Hampton’s authority is only as strong as his supports, and his main support is Deborah Johnson, played by Dominique Fishback. Johnson is Hampton’s speech-writer turned lover, and her support for the cause is just as strong as her love for her family. While being deeply involved with the Panthers, her pregnancy acts as a constraint on her relationship with Hampton. For every emblazoned speech he gives on how his body belongs to the revolution, every call to arms, Johnson is forced to consider the possibility of Hampton dying “a revolutionary death” and her child growing up without a father. Fishback is able to convey support and pride, but also organically incorporate the worry that can overtake both. The performance is both powerful and subdued enough to serve the purposes of the story while being accurate enough to please the real Deborah Johnson (now Akua Njeri).

In regard to accuracy, director Shaka King and screenwriters Kenny and Keith Lucas went to great lengths to ensure the majority of the film was as historical as possible while maintaining its dramatic effect. One of the main ways they achieve this accuracy is by portraying the Panthers in a realistic light rather than as paragons of virtue or a grassroots terrorist organization. The film depicts both the good and the bad of the Panthers, and the conflicts they endured with police and with each other. Two missions of the Panthers highlighted in the film are their “Free Breakfast for School Children” program and the development of their community healthcare clinic. The inclusion of these community organizations is juxtaposed with multiple shootouts and the tense retelling of the kidnapping and torture of Alex Rackley. The inclusion of these stories not only serves to accurately portray the complex nature of the organization, but also develops the internal conflict within Bill O’Neal, so the audience can understand his actions.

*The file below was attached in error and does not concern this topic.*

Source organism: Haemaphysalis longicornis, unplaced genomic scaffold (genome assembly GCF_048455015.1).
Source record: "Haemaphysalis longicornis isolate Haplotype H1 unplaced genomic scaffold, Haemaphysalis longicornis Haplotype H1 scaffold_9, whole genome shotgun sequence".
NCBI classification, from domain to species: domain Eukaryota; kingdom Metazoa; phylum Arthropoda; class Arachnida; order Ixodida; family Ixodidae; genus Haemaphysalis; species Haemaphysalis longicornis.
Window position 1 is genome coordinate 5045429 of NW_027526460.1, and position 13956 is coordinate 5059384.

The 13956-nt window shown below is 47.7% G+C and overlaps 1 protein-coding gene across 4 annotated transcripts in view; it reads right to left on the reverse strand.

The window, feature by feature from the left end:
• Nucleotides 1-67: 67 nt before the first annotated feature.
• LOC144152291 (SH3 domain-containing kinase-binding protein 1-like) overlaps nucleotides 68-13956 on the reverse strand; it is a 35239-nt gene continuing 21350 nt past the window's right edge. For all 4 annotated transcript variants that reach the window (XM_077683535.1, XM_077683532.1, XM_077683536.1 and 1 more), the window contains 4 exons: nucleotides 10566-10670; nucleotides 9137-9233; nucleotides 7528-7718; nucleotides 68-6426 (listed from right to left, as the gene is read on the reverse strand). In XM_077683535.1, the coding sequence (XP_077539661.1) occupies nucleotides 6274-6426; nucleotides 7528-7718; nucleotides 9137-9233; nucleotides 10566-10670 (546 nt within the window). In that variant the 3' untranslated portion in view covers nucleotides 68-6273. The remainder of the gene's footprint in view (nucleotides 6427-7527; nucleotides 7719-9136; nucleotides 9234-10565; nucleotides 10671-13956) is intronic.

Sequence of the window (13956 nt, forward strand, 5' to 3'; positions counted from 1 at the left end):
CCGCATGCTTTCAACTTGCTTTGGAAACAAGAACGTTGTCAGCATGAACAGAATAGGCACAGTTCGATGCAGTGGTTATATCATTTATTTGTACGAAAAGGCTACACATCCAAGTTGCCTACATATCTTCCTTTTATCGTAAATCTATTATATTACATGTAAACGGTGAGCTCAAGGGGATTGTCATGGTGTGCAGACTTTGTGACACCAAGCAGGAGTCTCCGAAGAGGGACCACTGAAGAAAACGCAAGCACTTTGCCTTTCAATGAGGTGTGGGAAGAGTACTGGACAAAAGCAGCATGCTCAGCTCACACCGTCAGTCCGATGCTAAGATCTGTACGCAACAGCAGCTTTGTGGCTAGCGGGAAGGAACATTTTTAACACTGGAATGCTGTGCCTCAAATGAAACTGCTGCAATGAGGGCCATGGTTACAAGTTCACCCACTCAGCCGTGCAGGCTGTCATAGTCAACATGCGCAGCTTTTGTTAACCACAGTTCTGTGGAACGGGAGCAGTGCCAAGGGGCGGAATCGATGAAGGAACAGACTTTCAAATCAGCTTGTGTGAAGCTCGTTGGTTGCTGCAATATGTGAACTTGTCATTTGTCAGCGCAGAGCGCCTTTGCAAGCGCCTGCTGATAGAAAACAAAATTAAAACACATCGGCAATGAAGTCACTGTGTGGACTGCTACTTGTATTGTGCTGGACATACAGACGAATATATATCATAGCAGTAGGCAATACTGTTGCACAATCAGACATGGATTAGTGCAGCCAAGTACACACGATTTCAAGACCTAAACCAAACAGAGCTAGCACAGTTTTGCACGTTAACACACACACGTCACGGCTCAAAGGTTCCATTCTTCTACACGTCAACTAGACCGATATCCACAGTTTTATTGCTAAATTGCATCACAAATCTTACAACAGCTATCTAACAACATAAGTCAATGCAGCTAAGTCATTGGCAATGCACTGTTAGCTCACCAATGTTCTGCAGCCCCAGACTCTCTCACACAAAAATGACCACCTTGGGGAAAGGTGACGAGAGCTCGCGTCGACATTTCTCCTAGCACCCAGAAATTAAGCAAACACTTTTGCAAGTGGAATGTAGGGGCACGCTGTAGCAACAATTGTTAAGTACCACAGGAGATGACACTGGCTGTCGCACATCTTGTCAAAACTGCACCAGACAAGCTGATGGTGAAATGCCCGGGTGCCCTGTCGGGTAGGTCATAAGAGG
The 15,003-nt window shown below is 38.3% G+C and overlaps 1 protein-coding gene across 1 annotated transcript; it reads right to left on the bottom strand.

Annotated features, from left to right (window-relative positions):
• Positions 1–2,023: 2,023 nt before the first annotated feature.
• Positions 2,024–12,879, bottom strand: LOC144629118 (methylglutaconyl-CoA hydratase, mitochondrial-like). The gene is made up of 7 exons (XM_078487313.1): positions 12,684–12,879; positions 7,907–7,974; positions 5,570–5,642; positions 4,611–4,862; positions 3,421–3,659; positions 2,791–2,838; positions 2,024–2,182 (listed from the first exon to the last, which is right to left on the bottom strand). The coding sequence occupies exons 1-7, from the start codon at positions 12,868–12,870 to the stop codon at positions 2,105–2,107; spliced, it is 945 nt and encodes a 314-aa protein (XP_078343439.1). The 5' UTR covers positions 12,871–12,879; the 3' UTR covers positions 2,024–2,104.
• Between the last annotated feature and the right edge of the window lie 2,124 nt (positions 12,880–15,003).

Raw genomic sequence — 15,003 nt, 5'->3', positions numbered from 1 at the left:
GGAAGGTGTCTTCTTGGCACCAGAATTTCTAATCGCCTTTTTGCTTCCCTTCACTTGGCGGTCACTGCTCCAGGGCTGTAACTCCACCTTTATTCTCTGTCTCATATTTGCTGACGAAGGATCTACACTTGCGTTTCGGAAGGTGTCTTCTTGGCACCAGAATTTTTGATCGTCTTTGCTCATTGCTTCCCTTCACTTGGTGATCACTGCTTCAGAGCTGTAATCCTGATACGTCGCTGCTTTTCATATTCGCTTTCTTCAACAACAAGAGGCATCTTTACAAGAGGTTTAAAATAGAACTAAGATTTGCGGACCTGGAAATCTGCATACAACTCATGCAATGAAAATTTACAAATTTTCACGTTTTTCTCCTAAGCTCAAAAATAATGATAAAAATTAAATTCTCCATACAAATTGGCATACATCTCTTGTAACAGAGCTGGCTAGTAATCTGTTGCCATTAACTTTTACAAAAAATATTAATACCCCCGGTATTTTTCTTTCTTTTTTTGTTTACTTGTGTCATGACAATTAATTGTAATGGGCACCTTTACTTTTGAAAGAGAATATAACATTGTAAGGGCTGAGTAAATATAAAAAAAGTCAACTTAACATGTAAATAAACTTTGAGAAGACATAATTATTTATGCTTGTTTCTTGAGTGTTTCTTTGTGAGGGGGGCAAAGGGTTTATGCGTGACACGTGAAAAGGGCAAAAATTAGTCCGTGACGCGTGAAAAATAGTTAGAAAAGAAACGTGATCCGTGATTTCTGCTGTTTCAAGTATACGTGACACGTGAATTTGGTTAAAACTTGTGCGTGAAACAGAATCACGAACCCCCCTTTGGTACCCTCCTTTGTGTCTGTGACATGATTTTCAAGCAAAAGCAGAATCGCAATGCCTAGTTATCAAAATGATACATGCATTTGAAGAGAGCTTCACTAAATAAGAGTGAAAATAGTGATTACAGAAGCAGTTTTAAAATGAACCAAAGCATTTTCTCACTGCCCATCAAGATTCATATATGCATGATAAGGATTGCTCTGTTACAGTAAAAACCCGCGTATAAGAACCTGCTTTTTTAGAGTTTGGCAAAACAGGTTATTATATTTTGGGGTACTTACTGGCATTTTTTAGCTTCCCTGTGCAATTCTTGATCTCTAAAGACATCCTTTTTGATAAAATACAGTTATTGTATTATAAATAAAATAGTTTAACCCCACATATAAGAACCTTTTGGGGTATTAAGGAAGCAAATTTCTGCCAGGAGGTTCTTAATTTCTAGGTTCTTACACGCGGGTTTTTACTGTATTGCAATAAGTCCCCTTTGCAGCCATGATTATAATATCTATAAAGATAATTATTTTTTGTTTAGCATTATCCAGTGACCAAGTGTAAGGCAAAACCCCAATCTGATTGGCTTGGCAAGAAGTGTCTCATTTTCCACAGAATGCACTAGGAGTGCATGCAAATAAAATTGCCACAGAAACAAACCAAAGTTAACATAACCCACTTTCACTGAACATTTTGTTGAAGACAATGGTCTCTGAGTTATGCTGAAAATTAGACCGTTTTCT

While the story is brought to life by its actors, it's told through the lens of the camera, and Judas and the Black Messiah” is beautifully shot. Cinematographer Sean Bobbitt captures vivid night shots with stunning visibility (where intended) and deep colors, contrasted with brightly lit sets that very directly set the tone. He also develops visual motifs for characters and affiliations using color, surrounding the Panthers with green and government officials with cold lighting and brown tones. Another consideration was setting the time period, and Bobbitt does a great job of recreating the angles of archival footage to help cement the historic nature of the film.

While these angles are used in the film, they’re also intercut with actual re-shot archival footage at pivotal moments of the story, often referring to Lakeith Stanfield’s recreation of William O’Neal’s Eyes on the Prize 2” interview or Daniel Kaluuya’s recreated speeches as a way to transition between scenes. These cuts help frame the film as a piece of history rather than a work of fiction, something especially important considering how easy it is to detach a film as engaging as “Judas” from its source material: reality.

In addition to cinematography, the world of 1960s Chicago is brought to life by music. To supplement the original score, scenes are often set to soulful hits like Roland Kirk’s “The Inflated Tear” and The Jhamels’ “I’ve Cried.” The music sets not only the time period but the perspective of the film, creating a cultural revolution using the voices of that culture. The music, while setting the tone for a scene, contributes to the aesthetic of the movie as a whole.

The film ends with pictures of Akua Njeri and her—now adult—child. These images remind us that this story, while historic, is not over. These images aren’t a call to arms but when juxtaposed with the original Eyes on the Prize interview, they do raise the question: When your needs are against those of the many, will you be proud of the choice you’ve made?